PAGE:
Wage Stagnation

What happens to the wages of American workers may not seem like a topic we want to spend time on but it is important. For example, according to some experts it was a contributing factor to the election of Donald Trump. Although the last jobs report showed some wage increase, overall that increase was very flat and shows that in the long run wages will continue to be flat. Wage stagnation is not new, it has basically been around for the last 40 years and has puzzled economists. That’s why the Hamilton Project of the Brookings Institution has now issued an e-book discussing the issues, making proposals and recommendations. One of the proposals which the authors seem to

emphasize is related to creating circumstances for workers to compensate for the collective bargaining what unions used to provide. Unions represented a group and were able to obtain more concessions than a single individual. In addition when unions were powerful, there were many employers, now the numbers of employers has shrunk. In fact a recommendation is for the government to evaluate mergers in terms of how they would affect the labor market. The problem of employers being able to dictate terms has a name, monopsony, and the book’s authors alert us that employers today tend to have a degree of monopsony. Other measures suggested meant to compensate for this problem work to give some bargaining power back to workers. Also companies often have non poaching agreements or workers are asked to sign that they will not work for the competition. All this limits workers’ bargaining power. And a recommendation is to alter those agreements and practices.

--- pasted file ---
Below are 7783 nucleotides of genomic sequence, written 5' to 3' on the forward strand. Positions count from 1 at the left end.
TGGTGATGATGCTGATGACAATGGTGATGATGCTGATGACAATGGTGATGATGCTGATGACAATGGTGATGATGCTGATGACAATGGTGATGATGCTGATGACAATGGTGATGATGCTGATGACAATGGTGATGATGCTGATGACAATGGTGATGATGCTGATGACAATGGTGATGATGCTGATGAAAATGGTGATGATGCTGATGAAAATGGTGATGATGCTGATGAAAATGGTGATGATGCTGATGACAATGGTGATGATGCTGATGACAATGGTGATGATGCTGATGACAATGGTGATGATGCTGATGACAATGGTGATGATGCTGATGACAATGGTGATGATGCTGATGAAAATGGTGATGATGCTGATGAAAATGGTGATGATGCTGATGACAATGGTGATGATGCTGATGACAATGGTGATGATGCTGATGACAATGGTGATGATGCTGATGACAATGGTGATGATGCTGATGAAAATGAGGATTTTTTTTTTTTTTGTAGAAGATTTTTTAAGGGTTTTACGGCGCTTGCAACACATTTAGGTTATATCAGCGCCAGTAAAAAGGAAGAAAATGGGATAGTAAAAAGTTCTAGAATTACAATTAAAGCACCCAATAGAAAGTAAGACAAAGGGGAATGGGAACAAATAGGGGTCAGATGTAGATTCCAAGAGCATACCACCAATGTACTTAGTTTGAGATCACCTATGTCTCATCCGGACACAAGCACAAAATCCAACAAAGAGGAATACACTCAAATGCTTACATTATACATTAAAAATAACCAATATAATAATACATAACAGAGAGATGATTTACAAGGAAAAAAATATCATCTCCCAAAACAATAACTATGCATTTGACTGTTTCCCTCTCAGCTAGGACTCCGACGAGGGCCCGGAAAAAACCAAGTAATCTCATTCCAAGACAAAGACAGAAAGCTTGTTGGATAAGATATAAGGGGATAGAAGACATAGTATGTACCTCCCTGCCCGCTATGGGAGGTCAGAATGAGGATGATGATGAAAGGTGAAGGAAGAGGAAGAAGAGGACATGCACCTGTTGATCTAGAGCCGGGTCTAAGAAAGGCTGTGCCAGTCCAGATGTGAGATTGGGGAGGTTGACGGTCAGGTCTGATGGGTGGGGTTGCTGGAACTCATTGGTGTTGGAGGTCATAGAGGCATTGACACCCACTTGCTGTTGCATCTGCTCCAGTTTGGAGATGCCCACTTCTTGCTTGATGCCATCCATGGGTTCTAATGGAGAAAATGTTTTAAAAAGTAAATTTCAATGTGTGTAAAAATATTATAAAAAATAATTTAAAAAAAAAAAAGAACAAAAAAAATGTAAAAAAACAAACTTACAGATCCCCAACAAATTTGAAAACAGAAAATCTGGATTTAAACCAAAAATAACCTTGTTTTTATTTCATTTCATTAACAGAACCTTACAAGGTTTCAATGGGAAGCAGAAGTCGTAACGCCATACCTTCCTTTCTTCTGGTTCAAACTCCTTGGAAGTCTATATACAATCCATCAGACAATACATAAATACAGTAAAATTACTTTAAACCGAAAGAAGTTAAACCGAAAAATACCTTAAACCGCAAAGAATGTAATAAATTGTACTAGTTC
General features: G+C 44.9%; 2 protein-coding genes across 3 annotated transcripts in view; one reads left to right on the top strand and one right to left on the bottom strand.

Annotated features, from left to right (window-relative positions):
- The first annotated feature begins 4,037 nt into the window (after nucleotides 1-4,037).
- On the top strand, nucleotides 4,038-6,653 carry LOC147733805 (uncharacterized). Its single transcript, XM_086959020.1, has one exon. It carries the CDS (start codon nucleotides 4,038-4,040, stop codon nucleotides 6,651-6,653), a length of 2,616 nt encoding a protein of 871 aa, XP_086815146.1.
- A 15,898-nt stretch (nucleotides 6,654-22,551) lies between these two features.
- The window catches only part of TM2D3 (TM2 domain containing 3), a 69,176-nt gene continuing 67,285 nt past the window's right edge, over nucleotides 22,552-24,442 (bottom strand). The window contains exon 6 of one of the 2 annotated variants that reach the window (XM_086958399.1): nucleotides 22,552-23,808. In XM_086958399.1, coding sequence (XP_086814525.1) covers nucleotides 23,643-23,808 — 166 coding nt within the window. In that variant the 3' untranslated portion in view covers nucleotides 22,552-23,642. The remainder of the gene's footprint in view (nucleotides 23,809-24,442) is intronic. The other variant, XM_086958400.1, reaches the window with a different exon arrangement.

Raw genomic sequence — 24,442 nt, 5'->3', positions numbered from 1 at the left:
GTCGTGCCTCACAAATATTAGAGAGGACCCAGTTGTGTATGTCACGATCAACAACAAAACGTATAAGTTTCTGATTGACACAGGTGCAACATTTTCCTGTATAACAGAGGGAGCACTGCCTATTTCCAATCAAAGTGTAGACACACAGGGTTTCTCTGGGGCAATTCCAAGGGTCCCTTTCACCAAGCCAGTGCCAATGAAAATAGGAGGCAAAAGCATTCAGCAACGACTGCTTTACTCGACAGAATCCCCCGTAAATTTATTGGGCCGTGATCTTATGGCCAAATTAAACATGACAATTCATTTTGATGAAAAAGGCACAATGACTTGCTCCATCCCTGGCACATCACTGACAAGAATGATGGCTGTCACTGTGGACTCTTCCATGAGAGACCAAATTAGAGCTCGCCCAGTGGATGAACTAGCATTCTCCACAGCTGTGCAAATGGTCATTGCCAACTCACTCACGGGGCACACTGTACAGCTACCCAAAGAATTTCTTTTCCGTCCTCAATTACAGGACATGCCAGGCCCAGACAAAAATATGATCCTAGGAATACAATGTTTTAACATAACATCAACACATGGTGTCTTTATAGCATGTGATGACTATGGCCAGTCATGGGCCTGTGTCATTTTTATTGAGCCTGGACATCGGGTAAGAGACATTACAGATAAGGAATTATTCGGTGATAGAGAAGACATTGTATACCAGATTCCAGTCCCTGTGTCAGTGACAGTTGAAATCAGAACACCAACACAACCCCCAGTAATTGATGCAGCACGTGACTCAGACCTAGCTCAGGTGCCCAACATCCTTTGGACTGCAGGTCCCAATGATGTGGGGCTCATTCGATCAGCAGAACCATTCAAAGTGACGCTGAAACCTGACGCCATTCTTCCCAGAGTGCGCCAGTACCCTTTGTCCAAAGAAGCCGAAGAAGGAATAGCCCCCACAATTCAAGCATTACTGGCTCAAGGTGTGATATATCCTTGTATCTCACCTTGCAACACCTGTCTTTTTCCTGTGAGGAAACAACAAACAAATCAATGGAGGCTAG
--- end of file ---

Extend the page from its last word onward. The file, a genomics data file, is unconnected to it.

Wage stagnation is a complicated topic that often requires specialized knowledge, and yet it is one of extreme importance to the future of the US, one which can be crucial in reducing the growing economic inequality, and therefore one which can go to the core of how democracy is practiced.

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